I am about two hundred pages in and have to say that the switching of character narratives is flowing well. I love the unreliable narrator, and in this book, there are many! I don't even believe the dog at this point, but more on that in another thread.



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Thu Feb 28, 2013 1:15 am
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Post Re: Chapters 1 - 10 of My Name is Red
Thanks Suzanne, I'm going to try Snow or maybe one of his other books. I'm also about as far along in Red as you and am not having any trouble with the character switches. I think in the beginning it was awkward because the reader had to come to know who the narrator was. As far as the dog and the tree, I think we need to look deeper into why they have a voice and what they mean to the illustrations.

To some extent Pamuk's writing reminds me of Rushdie. Have you read any of his work? If so, your thoughts?



Thu Feb 28, 2013 10:46 am
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Post Re: Chapters 1 - 10 of My Name is Red
chapter 1 is a romance between a new corpse and decomposition, with the added satisfaction of blind
faith in an afterlife,(welcome but not necessary to a corpse) and the intrigue of mortality.

The transition from chapter 2 to 3 I agree does have a certain disconnected symmetry.

This so far has been a cool book, its a good example of global suburbanization of popular writing.



Sat Mar 02, 2013 8:03 am
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Post Re: Chapters 1 - 10 of My Name is Red
I am glad that so far nobody seems to be irritated by the change of perspective - this was one of the critics I read several times in other fora. To mitigate this possible outcome, I had posted the list of characters (Suzanne, glad that it was helpful).

To the ones who read the first chapters: What was the most intriguing scene for you so far? Is your sympathy with the victim? And what do you see in the colors that are mentioned (red, black, white)?


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Currently Reading:
Orhan Pamuk: My Name is Red/G.K. Chesterton: The Man Who Was Thursday/Jared Diamond: The World Until Yesterday/Bill Lauritzen: the Invention of God/Michail Bulgakow: The Master and Margarita/Laurence Sterne: Tristram Shandy/Leonardo Padura: The Havana Quartet/Thomas Mann: The Buddenbrooks: The Decline of a Family/Robert Rowland Smith: Breakfast with Socrates

Recently Finished:
Baratunde Thurston: How to Be Black/Norah Vincent: Self-Made Man/Elizabeth George: Well-Schooled in Murder

New on the shelf:
John Jeremiah Sullivan: Pulphead/Alex Vilenkin: Many Worlds in One/Leo Tolstoy: War and Peace/Joseph Conrad: Lord Jim/Neil Shubin: Your Inner Fish/Penn Jillette: Everyday Day is an Atheist Holiday


Last edited by Aomame on Wed Mar 06, 2013 10:57 pm, edited 1 time in total.



Wed Mar 06, 2013 10:55 pm
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Post Re: Chapters 1 - 10 of My Name is Red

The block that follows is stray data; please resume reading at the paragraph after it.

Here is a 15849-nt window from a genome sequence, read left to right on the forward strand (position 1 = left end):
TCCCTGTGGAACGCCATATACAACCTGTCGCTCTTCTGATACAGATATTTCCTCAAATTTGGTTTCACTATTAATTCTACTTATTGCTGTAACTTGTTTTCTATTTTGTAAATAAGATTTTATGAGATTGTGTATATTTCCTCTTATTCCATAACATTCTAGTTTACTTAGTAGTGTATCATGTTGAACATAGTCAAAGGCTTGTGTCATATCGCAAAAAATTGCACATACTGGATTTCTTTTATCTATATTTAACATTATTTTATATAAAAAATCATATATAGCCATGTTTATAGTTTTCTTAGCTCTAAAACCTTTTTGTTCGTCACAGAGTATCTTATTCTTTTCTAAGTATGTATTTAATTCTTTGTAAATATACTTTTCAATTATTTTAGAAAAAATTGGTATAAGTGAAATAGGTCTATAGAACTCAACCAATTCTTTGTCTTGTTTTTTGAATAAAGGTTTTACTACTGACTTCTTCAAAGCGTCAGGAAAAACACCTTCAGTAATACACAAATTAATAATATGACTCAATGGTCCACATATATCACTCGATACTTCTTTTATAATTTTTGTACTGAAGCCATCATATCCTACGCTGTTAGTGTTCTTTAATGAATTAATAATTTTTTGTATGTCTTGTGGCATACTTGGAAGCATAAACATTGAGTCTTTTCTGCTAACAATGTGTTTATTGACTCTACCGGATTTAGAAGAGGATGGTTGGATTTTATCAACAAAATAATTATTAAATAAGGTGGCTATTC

Aomame wrote:
I am glad that so far nobody seems to be irritated by the change of perspective - this was one of the critics I read several times in other fora. To mitigate this possible outcome, I had posted the list of characters (Suzanne, glad that it was helpful).

The change in perspective is my favorite part. The Frankish paintings are made using perspective while the miniaturists use no perspective and draw everything as being 2d. I think the Frankish way of rendering correlates with the first person perspective in this book and if we were to compare the miniaturists traditional drawings to a narrator's perspective it would be third person omniscient. It makes me wonder from what viewpoint stories were told in this region during this time. The most intriguing scenes to me have been the chapters told from the perspective of the dog and the tree.

I haven't figured out how to feel about the colors because I'm scared they might have different connotations depending on culture. For example it is hard for me to disassociate red with blood, stop lights, power, and anger. It might end up being the same but I feel like I should play it safe.



Thu Mar 07, 2013 2:35 pm
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Post Re: Chapters 1 - 10 of My Name is Red
Ptimb, I like your thoughts about the perspective. It puts a light on another layer of the story. In my opinion that is the fascination of this book - the multiple layer structure. I think it is almost worth reading it once for every layer. Do you feel the same?

How about the other readers?

For me, the dog chapter is still making me thinking. I expect talking dogs only in children's books. They are cute little creatures that try to behave like a mixture of animal and men. I do not know how Pamuk did it, but I have not questioned the seriousness of the book although I was listening to a talking dog. Thoughts from anybody on this?


_________________
Currently Reading:
Orhan Pamuk: My Name is Red/G.K. Chesterton: The Man Who Was Thursday/Jared Diamond: The World Until Yesterday/Bill Lauritzen: the Invention of God/Michail Bulgakow: The Master and Margarita/Laurence Sterne: Tristram Shandy/Leonardo Padura: The Havana Quartet/Thomas Mann: The Buddenbrooks: The Decline of a Family/Robert Rowland Smith: Breakfast with Socrates

Recently Finished:
Baratunde Thurston: How to Be Black/Norah Vincent: Self-Made Man/Elizabeth George: Well-Schooled in Murder

New on the shelf:
John Jeremiah Sullivan: Pulphead/Alex Vilenkin: Many Worlds in One/Leo Tolstoy: War and Peace/Joseph Conrad: Lord Jim/Neil Shubin: Your Inner Fish/Penn Jillette: Everyday Day is an Atheist Holiday


Sun Mar 17, 2013 1:02 pm